New Delhi, Oct 27, 2016: A Pakistan High Commission officer on Thursday was detained by the Delhi Police over alleged spying and theft of defence documents while two others were arrested from Rajasthan on espionage charges.
On intelligence aid, Delhi Police Crime Branch took the staffer identified as Mehmood Akhtar in custody. He was reportedly let off as he enjoys diplomatic immunity.
Akhtar was recruited by Pakistani Inter-Services intelligence or ISI three years ago and later posted in the High Commission in Delhi, the police said. He worked in the Visa section, allegedly so he could recruit potential spies.
“Documents recovered from them had details of deployment of the army and Border Security Force (BSF) at the border, a list of current and former soldiers…,” a police officer said.
Akhtar used to meet the two at a designated place every month. On Wednesday, that meeting place was the zoo.
The two who were arrested had been leaking sensitive documents to the official, says police sources.
A senior police officer said “the spies are residents of Rajasthan working for Pakistan’s ISI. The spies were in touch with the staff here at Pakistan High Commission and were providing sensitive information.”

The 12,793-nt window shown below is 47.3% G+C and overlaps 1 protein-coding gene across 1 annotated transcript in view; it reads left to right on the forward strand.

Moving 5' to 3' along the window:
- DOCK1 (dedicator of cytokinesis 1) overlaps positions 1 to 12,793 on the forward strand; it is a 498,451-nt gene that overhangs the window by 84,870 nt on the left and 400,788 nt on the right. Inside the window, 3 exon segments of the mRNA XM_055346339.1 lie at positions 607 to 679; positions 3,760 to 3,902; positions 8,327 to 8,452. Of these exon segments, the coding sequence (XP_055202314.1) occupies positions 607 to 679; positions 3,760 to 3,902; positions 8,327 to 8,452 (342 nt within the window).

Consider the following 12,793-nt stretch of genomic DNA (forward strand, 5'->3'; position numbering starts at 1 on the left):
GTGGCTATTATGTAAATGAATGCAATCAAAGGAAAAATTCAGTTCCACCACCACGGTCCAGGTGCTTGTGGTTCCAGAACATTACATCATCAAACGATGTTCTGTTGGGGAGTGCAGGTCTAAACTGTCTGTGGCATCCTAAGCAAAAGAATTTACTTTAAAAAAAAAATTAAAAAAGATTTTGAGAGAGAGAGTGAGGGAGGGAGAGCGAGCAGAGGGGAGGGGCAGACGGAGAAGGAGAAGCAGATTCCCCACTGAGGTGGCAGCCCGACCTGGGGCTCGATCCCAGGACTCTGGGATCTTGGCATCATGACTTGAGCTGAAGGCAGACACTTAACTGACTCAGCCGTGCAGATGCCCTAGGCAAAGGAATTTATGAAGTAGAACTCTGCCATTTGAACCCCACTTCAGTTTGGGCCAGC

Those arrested have been identified as Maulana Ramzan and Subhash Jangir.
External Affairs Ministry Spokesperson Vikas Swarup said Foreign Secretary S. Jaishankar summoned Pakistan High Commissioner Abdul Basit to inform “that India had intercepted an official of the High Commission in the pursuit of espionage and that he was being declared persona non grata”.
“The Pakistan High Commission has been informed that Akhtar and his family must return to Pakistan by October 29 (Saturday),” Swarup said.
Akhtar, detained on Wednesday and let off because of diplomatic immunity, had served in the mission for over two years during which he recruited Indians to spy for Pakistan’s Inter-Services Intelligence (ISI), Delhi Police Joint Commissioner Ravindra Yadav said.
India categorically denied that the accused officer was mistreated. “He was treated with courtesy befitting his diplomatic status,” Swarup said.